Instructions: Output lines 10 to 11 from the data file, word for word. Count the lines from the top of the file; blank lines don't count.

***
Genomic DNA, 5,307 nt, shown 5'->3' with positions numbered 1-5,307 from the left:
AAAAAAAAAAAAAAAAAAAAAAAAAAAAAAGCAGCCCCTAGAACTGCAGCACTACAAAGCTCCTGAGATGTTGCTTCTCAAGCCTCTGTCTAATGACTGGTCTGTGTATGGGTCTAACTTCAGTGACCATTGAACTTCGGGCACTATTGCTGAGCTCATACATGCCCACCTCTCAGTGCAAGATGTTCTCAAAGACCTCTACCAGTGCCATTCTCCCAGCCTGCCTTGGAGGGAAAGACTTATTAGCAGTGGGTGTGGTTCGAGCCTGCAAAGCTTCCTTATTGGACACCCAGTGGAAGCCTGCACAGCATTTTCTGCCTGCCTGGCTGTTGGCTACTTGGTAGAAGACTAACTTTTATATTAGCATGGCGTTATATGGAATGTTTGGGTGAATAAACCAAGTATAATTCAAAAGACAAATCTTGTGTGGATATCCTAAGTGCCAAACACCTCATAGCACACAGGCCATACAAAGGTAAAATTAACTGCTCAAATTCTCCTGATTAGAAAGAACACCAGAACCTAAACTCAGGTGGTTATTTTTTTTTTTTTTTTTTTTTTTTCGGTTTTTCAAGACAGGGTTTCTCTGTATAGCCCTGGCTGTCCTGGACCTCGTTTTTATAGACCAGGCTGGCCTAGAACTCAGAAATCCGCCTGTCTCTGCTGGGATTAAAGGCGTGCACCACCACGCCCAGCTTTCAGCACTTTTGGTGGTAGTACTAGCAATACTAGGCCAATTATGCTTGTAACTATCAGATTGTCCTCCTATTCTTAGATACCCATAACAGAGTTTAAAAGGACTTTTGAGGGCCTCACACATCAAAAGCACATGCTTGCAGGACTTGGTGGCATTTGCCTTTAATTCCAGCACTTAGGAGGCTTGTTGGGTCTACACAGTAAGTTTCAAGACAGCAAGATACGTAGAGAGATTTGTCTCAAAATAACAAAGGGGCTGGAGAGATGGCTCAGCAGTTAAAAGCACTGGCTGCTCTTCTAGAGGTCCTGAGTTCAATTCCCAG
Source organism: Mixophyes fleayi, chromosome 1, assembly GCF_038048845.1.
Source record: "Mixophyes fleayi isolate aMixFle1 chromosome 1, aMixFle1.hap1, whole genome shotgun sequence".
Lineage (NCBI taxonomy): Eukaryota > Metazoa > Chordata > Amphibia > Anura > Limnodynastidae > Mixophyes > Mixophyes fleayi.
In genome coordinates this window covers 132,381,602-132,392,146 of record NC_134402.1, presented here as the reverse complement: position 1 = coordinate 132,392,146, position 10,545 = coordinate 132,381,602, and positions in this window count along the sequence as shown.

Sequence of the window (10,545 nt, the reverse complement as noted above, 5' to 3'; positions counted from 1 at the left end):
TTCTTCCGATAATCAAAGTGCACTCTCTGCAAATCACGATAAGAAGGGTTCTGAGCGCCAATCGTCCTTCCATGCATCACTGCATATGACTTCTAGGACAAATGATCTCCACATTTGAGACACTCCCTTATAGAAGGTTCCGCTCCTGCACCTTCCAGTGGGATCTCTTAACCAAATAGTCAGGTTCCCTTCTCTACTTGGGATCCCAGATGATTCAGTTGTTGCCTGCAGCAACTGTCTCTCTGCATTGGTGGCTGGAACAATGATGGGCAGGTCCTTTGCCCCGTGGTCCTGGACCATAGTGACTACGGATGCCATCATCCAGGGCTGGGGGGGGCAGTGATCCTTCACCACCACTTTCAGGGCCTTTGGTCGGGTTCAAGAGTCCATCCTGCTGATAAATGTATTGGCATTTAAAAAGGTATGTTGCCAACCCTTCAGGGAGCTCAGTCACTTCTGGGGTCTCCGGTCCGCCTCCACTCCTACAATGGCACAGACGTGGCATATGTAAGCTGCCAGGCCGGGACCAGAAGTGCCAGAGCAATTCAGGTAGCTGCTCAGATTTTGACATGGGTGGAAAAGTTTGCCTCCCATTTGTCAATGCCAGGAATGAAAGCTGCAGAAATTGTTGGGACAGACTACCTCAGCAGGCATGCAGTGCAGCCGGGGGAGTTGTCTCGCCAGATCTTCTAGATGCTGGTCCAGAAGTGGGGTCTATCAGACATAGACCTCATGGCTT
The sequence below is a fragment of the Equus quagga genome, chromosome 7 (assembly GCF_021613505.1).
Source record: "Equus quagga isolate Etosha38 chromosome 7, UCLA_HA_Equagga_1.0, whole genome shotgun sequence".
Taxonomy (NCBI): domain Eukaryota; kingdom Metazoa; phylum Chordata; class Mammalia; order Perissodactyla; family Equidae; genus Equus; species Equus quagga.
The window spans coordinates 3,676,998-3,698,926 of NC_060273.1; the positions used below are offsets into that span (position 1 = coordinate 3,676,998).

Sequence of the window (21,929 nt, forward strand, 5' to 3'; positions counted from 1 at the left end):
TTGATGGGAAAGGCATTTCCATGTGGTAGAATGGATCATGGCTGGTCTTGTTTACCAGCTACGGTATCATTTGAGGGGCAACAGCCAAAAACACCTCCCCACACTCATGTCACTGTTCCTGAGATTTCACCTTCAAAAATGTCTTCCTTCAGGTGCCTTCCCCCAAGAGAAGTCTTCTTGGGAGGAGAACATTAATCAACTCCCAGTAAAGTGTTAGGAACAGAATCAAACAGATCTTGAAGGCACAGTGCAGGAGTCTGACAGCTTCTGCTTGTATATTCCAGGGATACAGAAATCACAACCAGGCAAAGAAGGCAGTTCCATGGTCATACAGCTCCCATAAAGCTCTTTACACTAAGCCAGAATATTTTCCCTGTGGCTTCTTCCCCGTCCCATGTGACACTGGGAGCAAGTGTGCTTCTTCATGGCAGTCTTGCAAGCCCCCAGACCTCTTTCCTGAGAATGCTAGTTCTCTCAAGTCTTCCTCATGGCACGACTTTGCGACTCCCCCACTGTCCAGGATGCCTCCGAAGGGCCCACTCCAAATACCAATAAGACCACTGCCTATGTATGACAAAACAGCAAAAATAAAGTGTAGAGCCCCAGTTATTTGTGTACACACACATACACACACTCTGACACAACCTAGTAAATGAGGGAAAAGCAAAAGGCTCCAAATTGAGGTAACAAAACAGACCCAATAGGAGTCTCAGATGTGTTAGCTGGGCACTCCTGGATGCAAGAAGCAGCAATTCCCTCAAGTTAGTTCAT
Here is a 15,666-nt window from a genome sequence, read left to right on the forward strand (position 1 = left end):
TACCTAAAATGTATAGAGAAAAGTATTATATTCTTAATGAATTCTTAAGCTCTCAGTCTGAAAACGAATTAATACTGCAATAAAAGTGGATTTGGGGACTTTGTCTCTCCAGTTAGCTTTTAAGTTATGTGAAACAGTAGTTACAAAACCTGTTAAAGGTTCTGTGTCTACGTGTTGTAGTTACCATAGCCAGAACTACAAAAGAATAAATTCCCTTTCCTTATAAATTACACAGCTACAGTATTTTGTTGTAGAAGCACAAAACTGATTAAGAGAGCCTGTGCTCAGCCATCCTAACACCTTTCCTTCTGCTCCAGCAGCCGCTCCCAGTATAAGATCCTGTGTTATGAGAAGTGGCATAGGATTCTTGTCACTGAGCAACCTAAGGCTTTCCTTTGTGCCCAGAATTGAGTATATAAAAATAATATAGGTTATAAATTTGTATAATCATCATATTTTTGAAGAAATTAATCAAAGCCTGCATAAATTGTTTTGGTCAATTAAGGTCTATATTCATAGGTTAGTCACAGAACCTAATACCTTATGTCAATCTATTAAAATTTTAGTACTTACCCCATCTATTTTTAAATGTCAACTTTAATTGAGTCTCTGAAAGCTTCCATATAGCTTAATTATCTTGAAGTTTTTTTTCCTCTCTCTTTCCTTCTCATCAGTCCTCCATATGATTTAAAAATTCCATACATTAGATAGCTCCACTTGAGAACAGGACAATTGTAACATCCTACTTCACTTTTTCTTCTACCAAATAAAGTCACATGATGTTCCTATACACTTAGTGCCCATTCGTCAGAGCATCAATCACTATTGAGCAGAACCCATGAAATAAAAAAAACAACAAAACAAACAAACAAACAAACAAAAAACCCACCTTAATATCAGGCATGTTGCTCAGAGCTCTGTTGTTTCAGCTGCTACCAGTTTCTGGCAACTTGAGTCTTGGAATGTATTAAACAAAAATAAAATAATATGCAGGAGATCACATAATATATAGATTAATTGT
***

Source record: "Equus quagga isolate Etosha38 chromosome 7, UCLA_HA_Equagga_1.0, whole genome shotgun sequence".
Taxonomy (NCBI): domain Eukaryota; kingdom Metazoa; phylum Chordata; class Mammalia; order Perissodactyla; family Equidae; genus Equus; species Equus quagga.